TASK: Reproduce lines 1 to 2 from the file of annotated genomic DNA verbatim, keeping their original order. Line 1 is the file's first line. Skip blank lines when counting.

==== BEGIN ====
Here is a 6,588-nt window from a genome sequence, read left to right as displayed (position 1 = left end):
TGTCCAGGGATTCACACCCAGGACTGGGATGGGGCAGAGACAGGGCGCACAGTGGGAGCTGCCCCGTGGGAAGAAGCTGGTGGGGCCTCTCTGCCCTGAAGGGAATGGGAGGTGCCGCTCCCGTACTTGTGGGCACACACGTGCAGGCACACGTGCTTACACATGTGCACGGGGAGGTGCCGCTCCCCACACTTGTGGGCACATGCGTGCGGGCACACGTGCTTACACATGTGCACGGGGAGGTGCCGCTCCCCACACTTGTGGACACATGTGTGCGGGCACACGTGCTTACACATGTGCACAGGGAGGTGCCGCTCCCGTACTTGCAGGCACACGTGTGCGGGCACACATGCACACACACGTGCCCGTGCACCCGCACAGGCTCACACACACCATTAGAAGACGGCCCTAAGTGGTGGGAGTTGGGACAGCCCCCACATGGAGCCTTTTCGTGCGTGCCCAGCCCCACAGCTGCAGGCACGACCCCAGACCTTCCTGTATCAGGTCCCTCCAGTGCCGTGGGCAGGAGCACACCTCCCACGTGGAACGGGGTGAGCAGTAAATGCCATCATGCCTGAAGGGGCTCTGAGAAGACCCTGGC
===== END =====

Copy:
Here is a 6,588-nt window from a genome sequence, read left to right as displayed (position 1 = left end):
TGTCCAGGGATTCACACCCAGGACTGGGATGGGGCAGAGACAGGGCGCACAGTGGGAGCTGCCCCGTGGGAAGAAGCTGGTGGGGCCTCTCTGCCCTGAAGGGAATGGGAGGTGCCGCTCCCGTACTTGTGGGCACACACGTGCAGGCACACGTGCTTACACATGTGCACGGGGAGGTGCCGCTCCCCACACTTGTGGGCACATGCGTGCGGGCACACGTGCTTACACATGTGCACGGGGAGGTGCCGCTCCCCACACTTGTGGACACATGTGTGCGGGCACACGTGCTTACACATGTGCACAGGGAGGTGCCGCTCCCGTACTTGCAGGCACACGTGTGCGGGCACACATGCACACACACGTGCCCGTGCACCCGCACAGGCTCACACACACCATTAGAAGACGGCCCTAAGTGGTGGGAGTTGGGACAGCCCCCACATGGAGCCTTTTCGTGCGTGCCCAGCCCCACAGCTGCAGGCACGACCCCAGACCTTCCTGTATCAGGTCCCTCCAGTGCCGTGGGCAGGAGCACACCTCCCACGTGGAACGGGGTGAGCAGTAAATGCCATCATGCCTGAAGGGGCTCTGAGAAGACCCTGGC